The streets of Saugatuck were not meant for this volume of traffic. But one impediment makes the situation even worse.

With no “No Right on Red” sign by Dunkin Donuts, bridge-bound cars idle in front of the firehouse and Saugatuck Sweets, while traffic flows from the bridge into Saugatuck.

I have no problem with the sign, during normal hours. But what I have observed over the years is that a  traffic officer at the Riverside Avenue/Bridge Street intersection, safely waving drivers to make a right on red, has a significant effect on the overall traffic flow.

I would guess that an additional 15 to 20 cars could be waved around the corner of Bridge Square during each cycle of lights. That would also allow for adjustment in the timing of the lights so that cars coming from the other direction on Riverside Avenue have more time allotted to make a left on to the bridge.

The William F. Cribari Bridge. A police officer could wave more cars onto it, during rush hour.

We need a traffic officer at the intersection on weekday afternoons, and perhaps at certain weekend times when I-95 is backed up.   

Once upon a time, there WAS a traffic officer — every day — at that intersection. He was visible, efficient, and very, very theatrical.

His name was William F. Cribari. And yes, he’s the guy they named the Bridge Street bridge after. 

Bill Cribari, at work (and play). (Photo courtesy of Paul Ehrismann)

=======================================================

Meanwhile, “06880” reader Gary Shure has a solution for another traffic chokepoint, a couple of miles east:

During rush hour there is often a long backup at the northbound Exit 18 ramp (Sherwood Island connector). It goes down the whole ramp, continuing onto the right lane of the highway itself.

It would be so easy to fix. Just put a traffic light there, timed to be green 80% of the time for people getting off 95.

Right now, the 4-way stop sign puts everyone getting off the highway on an equal footing with the occasional perpendicular vehicle on the connector.

Furthermore, with a light you could have 2 useful lanes on the ramp: the left lane (only for left hand turns), and the right lane (for left turns, and going right).

Exit 18, at the Sherwood Island Connector.

Friday Flashback #143

Years ago, the Bridge Street Bridge was renamed to honor William F. Cribari.

“Crobar” spent many years as the ever-smiling, often-dancing, always-vigilant traffic cop at the intersection of Bridge Street and Riverside Avenue.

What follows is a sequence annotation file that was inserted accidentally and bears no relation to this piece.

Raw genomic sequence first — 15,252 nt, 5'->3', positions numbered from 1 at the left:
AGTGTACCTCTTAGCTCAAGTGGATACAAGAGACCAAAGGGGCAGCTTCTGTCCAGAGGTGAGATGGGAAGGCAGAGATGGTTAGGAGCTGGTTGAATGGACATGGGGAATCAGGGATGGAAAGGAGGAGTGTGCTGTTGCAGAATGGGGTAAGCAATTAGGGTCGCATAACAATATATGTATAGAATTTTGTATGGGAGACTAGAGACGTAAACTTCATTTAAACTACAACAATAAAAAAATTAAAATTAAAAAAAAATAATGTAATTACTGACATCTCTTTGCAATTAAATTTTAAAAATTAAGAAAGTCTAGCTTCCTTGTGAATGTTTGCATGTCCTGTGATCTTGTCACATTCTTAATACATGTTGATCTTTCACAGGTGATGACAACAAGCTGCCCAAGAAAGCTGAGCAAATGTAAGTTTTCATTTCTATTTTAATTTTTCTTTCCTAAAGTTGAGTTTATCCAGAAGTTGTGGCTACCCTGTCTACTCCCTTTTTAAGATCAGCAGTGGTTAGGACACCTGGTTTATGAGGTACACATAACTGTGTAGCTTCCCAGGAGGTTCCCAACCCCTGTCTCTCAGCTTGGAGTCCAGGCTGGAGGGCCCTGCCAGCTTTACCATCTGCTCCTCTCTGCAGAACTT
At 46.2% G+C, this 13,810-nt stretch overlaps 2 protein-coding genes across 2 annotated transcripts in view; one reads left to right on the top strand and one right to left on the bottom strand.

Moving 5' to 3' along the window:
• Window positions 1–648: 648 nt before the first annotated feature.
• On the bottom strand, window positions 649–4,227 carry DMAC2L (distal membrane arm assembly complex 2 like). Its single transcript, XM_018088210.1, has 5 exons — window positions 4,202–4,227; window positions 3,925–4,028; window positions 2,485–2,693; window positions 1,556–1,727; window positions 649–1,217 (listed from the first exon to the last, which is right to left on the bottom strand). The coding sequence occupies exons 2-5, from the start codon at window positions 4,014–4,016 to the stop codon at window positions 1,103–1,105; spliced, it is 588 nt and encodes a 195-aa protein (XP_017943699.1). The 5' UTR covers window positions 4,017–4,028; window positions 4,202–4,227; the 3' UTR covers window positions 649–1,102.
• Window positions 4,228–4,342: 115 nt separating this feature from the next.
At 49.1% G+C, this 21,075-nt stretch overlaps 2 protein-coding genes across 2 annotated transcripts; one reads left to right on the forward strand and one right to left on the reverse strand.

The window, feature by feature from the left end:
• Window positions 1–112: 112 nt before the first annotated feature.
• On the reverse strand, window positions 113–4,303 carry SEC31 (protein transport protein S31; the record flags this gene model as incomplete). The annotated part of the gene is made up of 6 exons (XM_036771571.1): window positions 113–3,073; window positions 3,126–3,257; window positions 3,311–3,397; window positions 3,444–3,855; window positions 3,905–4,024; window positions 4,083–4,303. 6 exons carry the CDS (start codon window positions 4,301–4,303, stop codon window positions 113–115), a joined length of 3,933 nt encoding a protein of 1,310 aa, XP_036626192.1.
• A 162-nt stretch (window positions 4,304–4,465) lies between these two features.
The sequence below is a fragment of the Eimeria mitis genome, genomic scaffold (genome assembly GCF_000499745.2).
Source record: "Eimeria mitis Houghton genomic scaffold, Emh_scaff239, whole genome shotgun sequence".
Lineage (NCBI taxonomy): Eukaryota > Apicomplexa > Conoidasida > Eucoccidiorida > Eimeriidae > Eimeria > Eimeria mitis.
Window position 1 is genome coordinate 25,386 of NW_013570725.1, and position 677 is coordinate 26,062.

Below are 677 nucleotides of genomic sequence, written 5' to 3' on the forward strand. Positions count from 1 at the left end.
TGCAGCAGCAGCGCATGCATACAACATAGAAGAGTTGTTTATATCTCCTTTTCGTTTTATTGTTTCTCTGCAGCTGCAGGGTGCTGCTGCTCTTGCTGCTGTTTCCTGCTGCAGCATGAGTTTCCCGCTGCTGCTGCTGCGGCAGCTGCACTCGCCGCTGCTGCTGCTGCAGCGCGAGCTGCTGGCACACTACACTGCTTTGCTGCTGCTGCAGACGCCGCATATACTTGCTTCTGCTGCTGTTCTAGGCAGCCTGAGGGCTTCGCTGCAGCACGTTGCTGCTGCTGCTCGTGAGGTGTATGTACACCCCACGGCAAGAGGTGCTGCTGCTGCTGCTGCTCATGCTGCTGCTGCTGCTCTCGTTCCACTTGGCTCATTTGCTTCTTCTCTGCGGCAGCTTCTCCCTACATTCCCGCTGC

But that was not his only post.

He was equally effective — though with less choreography — at the heavily trafficked Post Road/Main Street crossing.

This was a typical scene around 1985. Ships restaurant (now Tiffany) drew a steady crowd. So did the rest of downtown.

But Crobar was clearly in charge.

(Photo/Al Bravin)

Friday Flashback #119

The William F. Cribari Bridge has been in the headlines lately.

For one thing, its future — replace? repair? rehabilitate? — is very much up for debate.

For another, it’s the holiday season — when Al’s Angels’ lovely lights bring smiles to everyone who crosses the span. Even if they’re stuck in traffic on it.

Color photography had not yet been invented in 1910 — the year this “colorized” photo may have been taken.

But the bridge was already more than 20 years old.

And William F. Cribari — the cop who spent years directing traffic at the west end of the bridge, and for whom it was named after his death in 2007, age 88 — had not yet been born.

(Photo courtesy of Seth Schachter)

NOTE: The postcard calls it a “draw bridge.” The Cribari Bridge is, of course, a swing bridge.

Unsung Heroes #32

If they wave us through, we love ’em.

If they put up a gloved hand to stop us, we hate ’em. Especially if they stop us just as we get there.

Or if we’re in even more of a rush than usual.

A typical North Avenue scene.

But Westport’s traffic cops deserve our thanks. They’re this week’s Unsung Heroes.

In the words of alert — and grateful — “06880” reader Lauren Barnett, who nominated them:

“They assist with, and add calm and order to, the madness and mayhem of parents and teenage drivers outside Staples High and Bedford Middle School at dawn, and in the frigid cold, each day.”

Lauren gives a shout-out too to “those officers who stand out in the cold night by the bridge and Rizzuto’s to direct anxious commuters safely home from the evening trains in Saugatuck.

“I wish I knew their names. We all should.”

Interestingly, the William F. Cribari Bridge (noted above) is named for a much loved — and very theatrical — traffic cop. He owned that well-traveled corner for years. Each day, he brought order, grace — even humor — to it.

Bill Cribari, at work (and play). (Photo courtesy of Paul Ehrismann)

That’s the thing: We may love them, tolerate them, or curse them.

But when they’re not there, we sure miss them.

(Want to nominate an Unsung Hero? Email dwoog@optonline.net)